Man who kidnapped 10-year-old PA girl & sexually abused her in WV sentenced to 30 years in prison

Crime

JOHNSTOWN, Pa. – A Maryland man who kidnapped a Pennsylvania girl and sexually abused her in West Virginia in a nearly 20-year-old cold case has been sentenced to 30 years in prison.

In addition to the 30-year prison sentence, Timothy Nelson Jr., 50, of Cumberland, Maryland was ordered to pay $5,000 assessment under the Justice for Victims of Trafficking Act on his conviction of kidnapping and aggravated sexual abuse of a person under 12 years old, according to the U.S. Attorney’s office

The following paragraphs are based on information that was presented to the court

In September, 1999, Nelson kidnapped a 10-year-old girl from Carinbrook, Pennsylvania. Nelson abducted the girl after driving by her and two other girls, then exiting his car and asking them a question. As the 10-year-old girl began to answer him, Nelson grabbed her and placed her in his car. While driving away from the scene of the abduction, Nelson threatened the girl with a handgun by pointing it to her head.

Timothy Nelson Jr.

Nelson then drove the girl to Route 26 in Preston County, West Virginia, where he stopped along the road and forced her to perform a sex act. Nelson then gave a the girl a paper bag and a napkin to clean herself off with. Nelson also cleaned himself off and tossed the bag out of the window.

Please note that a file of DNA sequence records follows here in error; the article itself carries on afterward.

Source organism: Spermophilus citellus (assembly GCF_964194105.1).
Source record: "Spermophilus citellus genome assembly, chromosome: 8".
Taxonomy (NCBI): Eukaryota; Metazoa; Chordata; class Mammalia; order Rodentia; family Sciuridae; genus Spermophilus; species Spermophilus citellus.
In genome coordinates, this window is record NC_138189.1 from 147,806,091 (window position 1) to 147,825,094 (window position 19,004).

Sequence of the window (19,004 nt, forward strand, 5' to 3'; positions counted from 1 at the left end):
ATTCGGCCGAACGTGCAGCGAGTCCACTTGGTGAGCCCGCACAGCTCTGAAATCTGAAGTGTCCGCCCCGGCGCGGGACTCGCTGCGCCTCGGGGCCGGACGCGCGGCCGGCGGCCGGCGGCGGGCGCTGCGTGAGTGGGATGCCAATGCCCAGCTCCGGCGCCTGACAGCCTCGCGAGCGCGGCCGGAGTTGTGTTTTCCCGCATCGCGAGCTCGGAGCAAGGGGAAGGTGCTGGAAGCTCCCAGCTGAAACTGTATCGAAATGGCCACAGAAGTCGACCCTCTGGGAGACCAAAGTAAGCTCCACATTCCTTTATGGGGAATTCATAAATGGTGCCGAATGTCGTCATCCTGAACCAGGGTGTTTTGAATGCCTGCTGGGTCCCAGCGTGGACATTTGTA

Nelson then drove back in the direction of Markleysburg, Pennsylvania, and shortly after crossing the state line, he dropped the girl off on the side of the road. He then instructed her to count 100 and then proceed to a location to call her mother. The girl was then assisted by a person in a passing vehicle and law enforcement, including Pennsylvania State Police, responded to the scene.

The girl was then able to direct law enforcement to the scene of the sexual assault in Preston County, where law enforcement found the paper bag that Nelson had discarded out of the window. Law enforcement was able to get DNA samples and fingerprints from the bag and sent them to the FBI. The FBI Lab was successfully able to identify a DNA profile (other than that of the victim), but when compared to the FBI Combined DNA Index System (CODIS) database, no matches were found.

In April 2004, the DNA sample matched samples from two similar unsolved kidnapping cases from 1988 in the Hagerstown, Maryland area, but no suspects were identified.

Over the next few years, advancements were made to the Integrated Automated Fingerprint Identification System (IAFIS) and the new fingerprint identification system called Next Generation Identification (NGI) system was invented.

In the fall of 2018 fingerprints were sent to the NGI and a match for Nelson’s fingerprints was found, eventually resulting in Nelson’s arrest. Nelson then pleaded guilty in July.

Copyright 2019 Nexstar Broadcasting, Inc. All rights reserved. This material may not be published, broadcast, rewritten, or redistributed.

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